The prehistoric men of Madrid ate elephants

The prehistoric men of Madrid ate elephants

A I study Spanish reveals that the human beings that inhabited the borders of the Manzanares river in Madrid (Spain) in the Middle Paleolithic (between 127,000 and 40,000 years ago) they fed on meat and bone marrow of pachyderms. The investigation presents strong evidence of cuts and bruises on elephant bones found in the Preresa deposit (Madrid).

According to the new information, the humans that populated the Madrid region 84,000 years ago, they fed on the meat of these large mammals and consumed their spinal cord. Until now, the scientific community doubted that the consumption of elephant meat was a common practice in that period, due to the lack of evidence on the bones.

Researchers have found bones with cut marks that were made to consume the meat and beat to obtain the spinal cord. "There are many sites but few with fossil remains with marks that show that there were human purposes”, Comments the researcher at the Complutense University of Madrid, José Yravedra.

This is the first time that hit marks show a intentional bone fracture. This would have been produced in order to access the marrow. The researchers attributed them to obtaining tools, but have discarded it, since all the utensils in that same area were made of flint and quartz.

Another study by Yravedra concludes that the cut marks on the fossil remains are added to “the oldest evidence of the use of elephants”At the Áridos field (near the Jarama river). "There are some records of the exploitation of elephants in Siberia, North America and Central Europe”, The researchers explain.

In prehistoric timesHunting animals was risky and required a considerable amount of energy. So when the people of the Middle Palaeolithic they had an elephant to feed on, they took advantage of it as much as they could.

Internal organs were the first thing predators ate, whether they were humans or some other kind of carnivore. Researchers are trying to determine whether humans were hunters or scavengers, as it is unclear how they could have ended up with such large animals.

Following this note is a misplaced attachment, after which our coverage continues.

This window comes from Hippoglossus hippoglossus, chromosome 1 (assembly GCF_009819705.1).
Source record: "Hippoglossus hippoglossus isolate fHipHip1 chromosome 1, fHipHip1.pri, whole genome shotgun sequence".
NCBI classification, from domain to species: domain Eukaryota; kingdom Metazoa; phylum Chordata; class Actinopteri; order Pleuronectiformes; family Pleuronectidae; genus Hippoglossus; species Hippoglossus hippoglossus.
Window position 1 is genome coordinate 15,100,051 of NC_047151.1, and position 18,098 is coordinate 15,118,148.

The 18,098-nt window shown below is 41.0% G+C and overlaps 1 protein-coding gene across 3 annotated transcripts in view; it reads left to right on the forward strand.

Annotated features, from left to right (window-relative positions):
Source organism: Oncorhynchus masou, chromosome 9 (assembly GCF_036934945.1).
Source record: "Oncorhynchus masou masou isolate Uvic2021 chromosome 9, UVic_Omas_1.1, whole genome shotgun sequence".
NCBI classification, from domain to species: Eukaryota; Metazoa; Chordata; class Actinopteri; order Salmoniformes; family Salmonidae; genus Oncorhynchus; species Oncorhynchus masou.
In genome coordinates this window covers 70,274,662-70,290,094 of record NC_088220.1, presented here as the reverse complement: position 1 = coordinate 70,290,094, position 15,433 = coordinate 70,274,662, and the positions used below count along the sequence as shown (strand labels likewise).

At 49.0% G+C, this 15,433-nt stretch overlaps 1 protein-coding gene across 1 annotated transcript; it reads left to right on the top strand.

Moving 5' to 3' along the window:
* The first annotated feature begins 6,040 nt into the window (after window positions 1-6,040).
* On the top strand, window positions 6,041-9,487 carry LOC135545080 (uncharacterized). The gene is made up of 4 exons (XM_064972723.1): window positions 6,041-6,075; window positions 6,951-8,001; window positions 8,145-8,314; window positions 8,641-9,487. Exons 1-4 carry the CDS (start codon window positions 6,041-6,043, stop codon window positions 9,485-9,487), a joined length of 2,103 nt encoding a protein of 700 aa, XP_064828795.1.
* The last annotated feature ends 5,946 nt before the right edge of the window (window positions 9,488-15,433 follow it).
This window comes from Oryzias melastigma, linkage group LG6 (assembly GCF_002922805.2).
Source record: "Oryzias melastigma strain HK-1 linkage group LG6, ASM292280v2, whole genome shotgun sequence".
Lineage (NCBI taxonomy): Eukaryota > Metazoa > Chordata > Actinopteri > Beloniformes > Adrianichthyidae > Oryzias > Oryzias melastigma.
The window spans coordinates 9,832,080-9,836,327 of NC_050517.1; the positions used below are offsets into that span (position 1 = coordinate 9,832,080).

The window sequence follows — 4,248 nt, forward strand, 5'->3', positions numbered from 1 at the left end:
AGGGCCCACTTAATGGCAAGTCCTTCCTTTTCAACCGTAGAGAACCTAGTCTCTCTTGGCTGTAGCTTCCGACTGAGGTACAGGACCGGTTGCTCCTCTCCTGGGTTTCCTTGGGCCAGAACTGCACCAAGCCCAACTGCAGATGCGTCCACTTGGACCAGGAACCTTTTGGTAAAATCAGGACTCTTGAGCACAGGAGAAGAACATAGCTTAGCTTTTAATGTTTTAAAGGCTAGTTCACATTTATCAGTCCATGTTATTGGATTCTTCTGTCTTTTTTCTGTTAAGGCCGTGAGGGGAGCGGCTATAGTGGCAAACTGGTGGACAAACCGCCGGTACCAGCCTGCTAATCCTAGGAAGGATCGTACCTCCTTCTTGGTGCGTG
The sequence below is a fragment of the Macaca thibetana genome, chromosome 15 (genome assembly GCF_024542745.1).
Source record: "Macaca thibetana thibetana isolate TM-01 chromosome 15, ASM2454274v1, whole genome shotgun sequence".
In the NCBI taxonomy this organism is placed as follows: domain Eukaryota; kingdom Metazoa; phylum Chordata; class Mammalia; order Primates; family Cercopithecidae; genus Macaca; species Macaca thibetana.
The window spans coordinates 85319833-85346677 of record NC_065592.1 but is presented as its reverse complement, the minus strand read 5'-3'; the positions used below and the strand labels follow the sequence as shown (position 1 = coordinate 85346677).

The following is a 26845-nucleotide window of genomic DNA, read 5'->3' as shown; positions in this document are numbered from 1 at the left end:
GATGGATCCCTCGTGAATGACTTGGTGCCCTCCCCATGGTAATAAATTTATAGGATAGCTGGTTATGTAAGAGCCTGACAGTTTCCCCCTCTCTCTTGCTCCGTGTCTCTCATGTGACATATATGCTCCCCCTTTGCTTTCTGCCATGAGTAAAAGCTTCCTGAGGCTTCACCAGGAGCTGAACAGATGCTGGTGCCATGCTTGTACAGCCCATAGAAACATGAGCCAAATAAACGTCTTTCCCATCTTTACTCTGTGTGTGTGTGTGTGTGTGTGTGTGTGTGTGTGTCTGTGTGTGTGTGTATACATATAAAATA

José Yravedra maintains that it is the "next mystery" that must be solved.

Further, remember that there are signs of hunting in other smaller animals at the same site. In the case of elephantsIt is more difficult to establish whether humans used their meat, mainly due to the thickness of the fibrous membranes and layers of skin. As much as our ancestors hunted them, it was difficult for their weapons to penetrate to the bone.

Animal fat was highly valued by hunters and gatherers who had a diet rich in meat and low in carbohydrates. When there was little meat, other resources such as bone marrow became a good source of lipids.

According to the study, this practice was not very common due to the difficulty of extracting the marrow from the bones. Furthermore, the use of fat was unknown until today. They had other sources of food such as the brain, which had the same nutritional benefits.

The team in charge of the excavation and investigation is made up of archaeologists, zoo archaeologists and geologists from the Complutense University of Madrid, the Institute of Evolution in Africa (Madrid) and the National Center for Research on Human Evolution (Burgos). In total, they have collected 82 bones from an elephant, related to 754 stone tools from an area of ​​255 square meters at the Preresa site.

Source: Fecyt

Passionate about History, he has a degree in Journalism and Audiovisual Communication. Since he was little he loved History and ended up exploring the 18th, 19th and 20th centuries above all.


Video: Extraordinary Octopus Takes To Land. The Hunt. BBC Earth